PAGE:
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Paro in Pictures

It’s day three and we visited Paro, the other main city in Bhutan apart from Thimpu. Our guide today changed to Mr. Yeshi. He did not crack as many jokes as Mr. Kinley but was a true-blooded gentleman throughout our journey.

After a while, the scenery of Bhutan starts to look the same, and each Dzong blends into one. However, they are still very peaceful areas to visit.

Paro as a town does not look as developed as Thimpu, there are fewer inhabitants and lesser shops. Shopkeepers are more interested to be on Facebook rather than attend to customers. In fact, we even saw a monk surfing on facebook! How times have changed.

Here’s today’s Paro adventure in pictures:

1) This is a suspension bridge en-route Paro. The chains of this bridge were made in the 14th century, and it was constructed in 1900s. Needless to say it was quite rickety and scary, but I made it to the middle somehow. The gorgeous river flowing below definitely motivated me!


The Suspension Bridge


Me Trying to be Cool

2) Kyichu Lhakhang Monastery is the oldest monastery in Bhutan, dating back to the 7th century. I had a very deep meditation inside their shrine, owing to the amazing energy.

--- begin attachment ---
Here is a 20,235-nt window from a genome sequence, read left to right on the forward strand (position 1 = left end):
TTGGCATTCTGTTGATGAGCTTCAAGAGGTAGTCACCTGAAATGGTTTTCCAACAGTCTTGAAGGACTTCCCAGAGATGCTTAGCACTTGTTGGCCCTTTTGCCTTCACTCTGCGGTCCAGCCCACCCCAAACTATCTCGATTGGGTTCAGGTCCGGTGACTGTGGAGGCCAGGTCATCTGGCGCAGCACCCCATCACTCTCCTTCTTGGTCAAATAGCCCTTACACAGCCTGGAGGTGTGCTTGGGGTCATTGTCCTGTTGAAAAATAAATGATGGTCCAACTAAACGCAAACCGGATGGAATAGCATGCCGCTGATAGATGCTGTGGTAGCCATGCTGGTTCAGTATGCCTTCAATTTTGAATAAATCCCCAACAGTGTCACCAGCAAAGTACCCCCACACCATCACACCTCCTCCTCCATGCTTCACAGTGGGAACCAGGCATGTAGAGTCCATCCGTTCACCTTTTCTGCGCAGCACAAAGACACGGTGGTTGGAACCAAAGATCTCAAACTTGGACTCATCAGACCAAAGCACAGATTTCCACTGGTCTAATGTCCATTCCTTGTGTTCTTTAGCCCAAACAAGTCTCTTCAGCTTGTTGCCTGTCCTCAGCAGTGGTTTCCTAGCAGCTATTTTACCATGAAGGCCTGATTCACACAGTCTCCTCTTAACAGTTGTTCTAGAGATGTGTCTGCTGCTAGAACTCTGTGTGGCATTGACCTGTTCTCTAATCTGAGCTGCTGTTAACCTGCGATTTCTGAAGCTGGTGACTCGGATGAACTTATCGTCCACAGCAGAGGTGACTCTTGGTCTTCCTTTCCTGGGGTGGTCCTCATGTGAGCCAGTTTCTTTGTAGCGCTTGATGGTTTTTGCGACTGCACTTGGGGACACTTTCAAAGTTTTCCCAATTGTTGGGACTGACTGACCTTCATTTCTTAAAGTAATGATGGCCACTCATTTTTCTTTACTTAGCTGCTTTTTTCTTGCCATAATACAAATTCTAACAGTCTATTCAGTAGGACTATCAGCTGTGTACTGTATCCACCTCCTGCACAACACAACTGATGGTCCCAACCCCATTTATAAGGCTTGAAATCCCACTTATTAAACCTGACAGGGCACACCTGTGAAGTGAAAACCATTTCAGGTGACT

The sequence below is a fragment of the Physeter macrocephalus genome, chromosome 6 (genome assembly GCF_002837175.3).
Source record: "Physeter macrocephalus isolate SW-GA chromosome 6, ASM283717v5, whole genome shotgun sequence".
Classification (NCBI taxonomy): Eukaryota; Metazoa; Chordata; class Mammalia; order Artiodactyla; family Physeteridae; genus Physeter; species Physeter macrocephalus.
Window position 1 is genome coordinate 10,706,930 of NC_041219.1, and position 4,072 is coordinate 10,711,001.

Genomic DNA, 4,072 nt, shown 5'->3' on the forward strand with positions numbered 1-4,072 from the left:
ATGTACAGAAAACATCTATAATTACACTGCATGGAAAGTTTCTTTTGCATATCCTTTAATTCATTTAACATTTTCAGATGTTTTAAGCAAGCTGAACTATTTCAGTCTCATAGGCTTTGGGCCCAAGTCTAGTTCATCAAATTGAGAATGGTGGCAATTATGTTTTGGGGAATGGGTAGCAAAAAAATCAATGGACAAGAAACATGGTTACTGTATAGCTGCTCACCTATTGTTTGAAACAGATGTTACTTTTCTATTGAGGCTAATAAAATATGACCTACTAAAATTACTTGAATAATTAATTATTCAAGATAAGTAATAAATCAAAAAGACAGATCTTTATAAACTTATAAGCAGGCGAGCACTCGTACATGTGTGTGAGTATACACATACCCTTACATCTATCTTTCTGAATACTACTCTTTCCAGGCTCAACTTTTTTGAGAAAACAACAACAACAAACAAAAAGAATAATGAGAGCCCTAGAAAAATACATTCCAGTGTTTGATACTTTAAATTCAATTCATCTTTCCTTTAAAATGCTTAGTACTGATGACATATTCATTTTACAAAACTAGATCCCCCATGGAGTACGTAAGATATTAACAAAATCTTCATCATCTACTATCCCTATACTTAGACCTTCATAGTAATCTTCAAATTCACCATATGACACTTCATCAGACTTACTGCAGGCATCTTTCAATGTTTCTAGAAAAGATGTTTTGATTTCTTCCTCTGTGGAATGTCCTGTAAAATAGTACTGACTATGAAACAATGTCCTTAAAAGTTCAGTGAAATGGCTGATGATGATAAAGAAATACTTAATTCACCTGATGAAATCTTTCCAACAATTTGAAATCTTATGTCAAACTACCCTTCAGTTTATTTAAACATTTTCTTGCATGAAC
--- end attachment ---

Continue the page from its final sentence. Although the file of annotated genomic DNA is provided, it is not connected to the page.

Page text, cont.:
Kyichu Lhakhang paro

3) Rinpung Dzong, Paro is older than the one in Thimpu. I have explained what a Dzong is, here. It was interesting to see Monk children, as young as five years old. Apparently in Bhutan, it used to be complusary for every family to send one son to learn how to be a monk. But now it is simply a choice of the individual or family. I also clicked some amazing wall paintings, each of them having cultural significance.


Rinpung Dzong


Amazing Wall Painting 1


Amazing Wall Painting 2


Amazing Wall Painting 3

Source of Keychain: Handicraft market, Paro.


2 replies »

  1. When we visited Laos, I was surprised to learn that envy male was expected to spend some time (a week, a month, a year) as a monk. For some young boys, it was the only way to get an education.


    • Thank you for your lovely comments :D. Yes it used to be compulsory in Bhutan but the previous king changed that and now it’s basically a choice for the people!


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